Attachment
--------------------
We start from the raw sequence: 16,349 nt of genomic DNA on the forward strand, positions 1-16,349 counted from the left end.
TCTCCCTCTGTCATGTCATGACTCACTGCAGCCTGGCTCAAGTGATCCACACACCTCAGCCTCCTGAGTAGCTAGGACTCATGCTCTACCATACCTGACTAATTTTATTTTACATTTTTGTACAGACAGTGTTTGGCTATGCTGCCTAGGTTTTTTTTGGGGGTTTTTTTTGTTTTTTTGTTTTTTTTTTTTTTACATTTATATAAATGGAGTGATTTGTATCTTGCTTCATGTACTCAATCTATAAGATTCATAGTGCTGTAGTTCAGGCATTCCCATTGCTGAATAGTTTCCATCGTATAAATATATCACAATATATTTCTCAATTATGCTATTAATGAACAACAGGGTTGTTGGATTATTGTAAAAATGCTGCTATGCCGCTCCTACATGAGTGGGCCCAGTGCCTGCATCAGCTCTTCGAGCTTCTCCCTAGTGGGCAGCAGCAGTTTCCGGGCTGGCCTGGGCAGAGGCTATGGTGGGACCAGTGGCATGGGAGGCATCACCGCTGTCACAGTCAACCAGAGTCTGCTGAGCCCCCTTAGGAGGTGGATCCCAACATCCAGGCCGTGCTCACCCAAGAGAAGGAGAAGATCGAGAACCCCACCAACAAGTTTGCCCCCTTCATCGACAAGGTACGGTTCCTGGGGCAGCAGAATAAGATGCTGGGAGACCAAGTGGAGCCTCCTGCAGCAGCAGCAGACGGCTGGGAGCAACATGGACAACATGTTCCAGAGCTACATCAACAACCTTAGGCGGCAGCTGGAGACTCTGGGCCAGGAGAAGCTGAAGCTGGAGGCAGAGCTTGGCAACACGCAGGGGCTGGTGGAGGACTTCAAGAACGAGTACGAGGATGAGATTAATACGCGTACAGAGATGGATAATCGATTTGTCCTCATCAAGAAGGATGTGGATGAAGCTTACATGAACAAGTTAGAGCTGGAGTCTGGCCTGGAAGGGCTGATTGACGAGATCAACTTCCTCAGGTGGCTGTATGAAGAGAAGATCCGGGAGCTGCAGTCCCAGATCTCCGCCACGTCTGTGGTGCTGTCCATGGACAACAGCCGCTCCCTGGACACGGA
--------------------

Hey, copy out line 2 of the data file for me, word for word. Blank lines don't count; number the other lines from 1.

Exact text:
TCTCCCTCTGTCATGTCATGACTCACTGCAGCCTGGCTCAAGTGATCCACACACCTCAGCCTCCTGAGTAGCTAGGACTCATGCTCTACCATACCTGACTAATTTTATTTTACATTTTTGTACAGACAGTGTTTGGCTATGCTGCCTAGGTTTTTTTTGGGGGTTTTTTTTGTTTTTTTGTTTTTTTTTTTTTTACATTTATATAAATGGAGTGATTTGTATCTTGCTTCATGTACTCAATCTATAAGATTCATAGTGCTGTAGTTCAGGCATTCCCATTGCTGAATAGTTTCCATCGTATAAATATATCACAATATATTTCTCAATTATGCTATTAATGAACAACAGGGTTGTTGGATTATTGTAAAAATGCTGCTATGCCGCTCCTACATGAGTGGGCCCAGTGCCTGCATCAGCTCTTCGAGCTTCTCCCTAGTGGGCAGCAGCAGTTTCCGGGCTGGCCTGGGCAGAGGCTATGGTGGGACCAGTGGCATGGGAGGCATCACCGCTGTCACAGTCAACCAGAGTCTGCTGAGCCCCCTTAGGAGGTGGATCCCAACATCCAGGCCGTGCTCACCCAAGAGAAGGAGAAGATCGAGAACCCCACCAACAAGTTTGCCCCCTTCATCGACAAGGTACGGTTCCTGGGGCAGCAGAATAAGATGCTGGGAGACCAAGTGGAGCCTCCTGCAGCAGCAGCAGACGGCTGGGAGCAACATGGACAACATGTTCCAGAGCTACATCAACAACCTTAGGCGGCAGCTGGAGACTCTGGGCCAGGAGAAGCTGAAGCTGGAGGCAGAGCTTGGCAACACGCAGGGGCTGGTGGAGGACTTCAAGAACGAGTACGAGGATGAGATTAATACGCGTACAGAGATGGATAATCGATTTGTCCTCATCAAGAAGGATGTGGATGAAGCTTACATGAACAAGTTAGAGCTGGAGTCTGGCCTGGAAGGGCTGATTGACGAGATCAACTTCCTCAGGTGGCTGTATGAAGAGAAGATCCGGGAGCTGCAGTCCCAGATCTCCGCCACGTCTGTGGTGCTGTCCATGGACAACAGCCGCTCCCTGGACACGGA